Today I speak with gkisedtanamoogk, one of the five commissioners of the Maine Wabanaki State Child Welfare Truth and Reconciliation Commission. He shares his reflections on the process now that the findings have been published, and we also speak about the gap between native peoples’ views and those of mainstream America related to politics, spirituality, and community.
This week we begin a new series on hidden emotions – guilt, loneliness, humiliation, and jealousy. We’re starting with a story from David about how he came to understand the origins of a persistent and puzzling loneliness that he’d felt since childhood.
This week we conclude our series on the untold stories of dementia by presenting a collection of stories from you, our listeners, about the ways that dementia has affected your lives. This collection of ten stories reflects the wide range of experiences and emotions that result from having a loved one with dementia – including frustration and poignant loss, but also warmth, connection, and surprising moments of sweetness.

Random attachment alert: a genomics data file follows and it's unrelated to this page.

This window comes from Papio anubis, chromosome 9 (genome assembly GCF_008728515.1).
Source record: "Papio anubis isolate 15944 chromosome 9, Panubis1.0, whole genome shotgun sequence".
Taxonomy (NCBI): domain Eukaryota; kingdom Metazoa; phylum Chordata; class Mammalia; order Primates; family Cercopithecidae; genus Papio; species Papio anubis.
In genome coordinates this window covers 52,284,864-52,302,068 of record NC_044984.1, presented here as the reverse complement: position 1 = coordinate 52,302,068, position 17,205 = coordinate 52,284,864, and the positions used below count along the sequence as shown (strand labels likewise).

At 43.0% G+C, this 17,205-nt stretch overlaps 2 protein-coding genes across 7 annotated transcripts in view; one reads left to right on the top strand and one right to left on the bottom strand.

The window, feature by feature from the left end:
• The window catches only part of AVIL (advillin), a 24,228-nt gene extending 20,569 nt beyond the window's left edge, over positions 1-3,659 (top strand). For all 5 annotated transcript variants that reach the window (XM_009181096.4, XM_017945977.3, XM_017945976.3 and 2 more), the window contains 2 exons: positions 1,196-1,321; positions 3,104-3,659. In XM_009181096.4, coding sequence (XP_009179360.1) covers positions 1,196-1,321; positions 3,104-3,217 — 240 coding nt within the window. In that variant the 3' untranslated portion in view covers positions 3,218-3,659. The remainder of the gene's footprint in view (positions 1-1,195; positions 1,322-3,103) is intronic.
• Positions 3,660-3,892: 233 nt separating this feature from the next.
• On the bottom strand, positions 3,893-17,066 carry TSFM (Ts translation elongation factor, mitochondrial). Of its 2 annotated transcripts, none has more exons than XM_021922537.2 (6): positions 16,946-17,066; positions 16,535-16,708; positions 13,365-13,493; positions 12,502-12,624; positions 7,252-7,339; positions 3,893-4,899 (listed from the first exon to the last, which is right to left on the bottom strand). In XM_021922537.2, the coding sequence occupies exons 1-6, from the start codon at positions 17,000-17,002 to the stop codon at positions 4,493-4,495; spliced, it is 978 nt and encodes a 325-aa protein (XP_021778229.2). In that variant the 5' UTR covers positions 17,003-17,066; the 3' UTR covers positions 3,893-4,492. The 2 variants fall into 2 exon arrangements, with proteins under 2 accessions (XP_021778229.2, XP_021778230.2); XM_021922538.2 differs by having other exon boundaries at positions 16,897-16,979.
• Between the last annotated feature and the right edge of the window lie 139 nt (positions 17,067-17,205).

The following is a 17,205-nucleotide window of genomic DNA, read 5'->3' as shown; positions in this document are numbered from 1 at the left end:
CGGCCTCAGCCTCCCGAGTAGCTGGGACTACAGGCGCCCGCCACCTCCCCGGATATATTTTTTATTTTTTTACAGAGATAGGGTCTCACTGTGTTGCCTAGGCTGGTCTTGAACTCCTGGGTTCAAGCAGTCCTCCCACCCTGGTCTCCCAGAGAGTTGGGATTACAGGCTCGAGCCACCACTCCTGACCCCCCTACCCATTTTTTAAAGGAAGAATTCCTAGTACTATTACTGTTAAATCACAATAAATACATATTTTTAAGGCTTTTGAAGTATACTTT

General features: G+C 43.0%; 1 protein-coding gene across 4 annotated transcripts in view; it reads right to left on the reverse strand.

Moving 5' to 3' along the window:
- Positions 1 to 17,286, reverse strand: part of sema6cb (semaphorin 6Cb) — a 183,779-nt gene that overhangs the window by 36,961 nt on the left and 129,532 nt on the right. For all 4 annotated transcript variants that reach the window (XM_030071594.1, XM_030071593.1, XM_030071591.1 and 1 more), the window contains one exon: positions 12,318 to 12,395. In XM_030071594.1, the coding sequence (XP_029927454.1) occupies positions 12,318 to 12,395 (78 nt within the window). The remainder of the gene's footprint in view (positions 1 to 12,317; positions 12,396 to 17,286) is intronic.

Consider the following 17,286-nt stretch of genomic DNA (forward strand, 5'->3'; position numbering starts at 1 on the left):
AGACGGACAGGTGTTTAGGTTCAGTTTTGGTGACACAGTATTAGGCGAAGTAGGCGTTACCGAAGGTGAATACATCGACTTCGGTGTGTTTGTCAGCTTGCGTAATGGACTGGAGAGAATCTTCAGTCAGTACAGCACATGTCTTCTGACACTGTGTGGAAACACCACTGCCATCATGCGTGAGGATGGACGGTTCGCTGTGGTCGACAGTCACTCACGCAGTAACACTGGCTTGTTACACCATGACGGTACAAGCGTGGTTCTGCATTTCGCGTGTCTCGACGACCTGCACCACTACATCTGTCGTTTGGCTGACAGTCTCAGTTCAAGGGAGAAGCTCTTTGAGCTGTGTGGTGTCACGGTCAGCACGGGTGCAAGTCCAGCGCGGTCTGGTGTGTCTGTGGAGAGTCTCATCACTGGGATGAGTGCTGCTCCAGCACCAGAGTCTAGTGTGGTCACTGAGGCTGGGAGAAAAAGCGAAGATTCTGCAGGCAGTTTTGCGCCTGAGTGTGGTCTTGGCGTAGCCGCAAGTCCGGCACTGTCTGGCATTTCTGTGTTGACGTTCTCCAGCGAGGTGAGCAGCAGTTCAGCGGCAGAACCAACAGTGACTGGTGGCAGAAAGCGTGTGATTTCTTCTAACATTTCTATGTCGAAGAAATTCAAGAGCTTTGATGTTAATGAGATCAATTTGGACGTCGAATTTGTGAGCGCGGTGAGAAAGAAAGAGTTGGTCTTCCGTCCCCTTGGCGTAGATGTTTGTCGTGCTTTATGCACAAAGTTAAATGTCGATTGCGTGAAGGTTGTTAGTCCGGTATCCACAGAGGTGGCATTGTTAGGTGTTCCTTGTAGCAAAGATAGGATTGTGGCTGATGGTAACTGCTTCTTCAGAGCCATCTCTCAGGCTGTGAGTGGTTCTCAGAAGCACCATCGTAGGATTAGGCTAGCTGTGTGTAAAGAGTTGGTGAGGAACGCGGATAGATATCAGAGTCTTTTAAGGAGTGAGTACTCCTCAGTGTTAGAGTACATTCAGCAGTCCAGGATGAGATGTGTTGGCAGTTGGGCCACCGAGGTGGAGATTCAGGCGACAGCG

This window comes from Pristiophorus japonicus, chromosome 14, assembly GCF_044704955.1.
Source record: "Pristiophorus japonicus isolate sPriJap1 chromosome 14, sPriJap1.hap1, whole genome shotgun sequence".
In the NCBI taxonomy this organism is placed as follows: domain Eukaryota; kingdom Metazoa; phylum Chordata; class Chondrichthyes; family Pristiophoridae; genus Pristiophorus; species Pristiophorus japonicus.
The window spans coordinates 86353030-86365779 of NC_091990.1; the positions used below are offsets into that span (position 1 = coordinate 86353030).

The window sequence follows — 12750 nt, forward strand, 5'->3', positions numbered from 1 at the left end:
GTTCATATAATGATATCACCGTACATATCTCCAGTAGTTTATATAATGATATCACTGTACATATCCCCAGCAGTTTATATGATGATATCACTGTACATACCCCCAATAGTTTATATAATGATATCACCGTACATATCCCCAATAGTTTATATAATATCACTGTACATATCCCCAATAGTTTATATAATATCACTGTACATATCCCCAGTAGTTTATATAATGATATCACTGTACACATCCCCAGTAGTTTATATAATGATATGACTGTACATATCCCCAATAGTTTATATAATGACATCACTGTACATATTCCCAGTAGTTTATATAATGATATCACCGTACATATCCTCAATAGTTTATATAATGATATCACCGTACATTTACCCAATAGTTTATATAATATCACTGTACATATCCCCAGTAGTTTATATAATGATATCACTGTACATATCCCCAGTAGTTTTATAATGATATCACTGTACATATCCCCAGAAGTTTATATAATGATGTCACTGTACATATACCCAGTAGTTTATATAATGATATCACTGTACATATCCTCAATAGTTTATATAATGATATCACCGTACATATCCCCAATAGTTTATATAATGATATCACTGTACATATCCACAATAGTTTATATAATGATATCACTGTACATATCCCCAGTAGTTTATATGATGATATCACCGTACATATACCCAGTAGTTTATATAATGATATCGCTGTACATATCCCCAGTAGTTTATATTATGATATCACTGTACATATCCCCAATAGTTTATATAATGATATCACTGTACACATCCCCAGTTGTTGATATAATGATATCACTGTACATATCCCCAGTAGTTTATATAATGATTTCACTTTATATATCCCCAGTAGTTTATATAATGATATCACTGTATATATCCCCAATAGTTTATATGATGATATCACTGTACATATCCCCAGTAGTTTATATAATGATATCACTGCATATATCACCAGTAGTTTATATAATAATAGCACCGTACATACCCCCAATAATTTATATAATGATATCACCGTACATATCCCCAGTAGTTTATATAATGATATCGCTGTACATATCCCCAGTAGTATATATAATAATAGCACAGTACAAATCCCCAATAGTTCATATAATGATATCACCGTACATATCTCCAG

Update: We received two other contributions to this series from listeners: A link to an Alzheimer’s documentary by Scott Kirschenbaum. The film follows one woman as she talks about her life in an assisted living facility and can be found at: yourelookingatme.com
And this picture below from Sandra Horne, from some of her last days looking after her grandmother who had dementia.
An interview with Tim Wilson, a senior advisor to Seeds of Peace; bringing youth from war-torn countries together for dialogue each summer in Maine. Tim describes the way that trust, respect and communication are practiced at camp to build relationships that can foster peace throughout a lifetime. He tells the story of how an apology between a Palestinian and an Israeli boy helped build trust that effected relationships throughout the camp. He described the destructive pattern of kids competing to prove that their side had suffered more as a way to gain advantage. We spoke about his own formative experience losing a family member to the Klu Klux Klan, and how his parents had helped him overcome bitterness and hatred.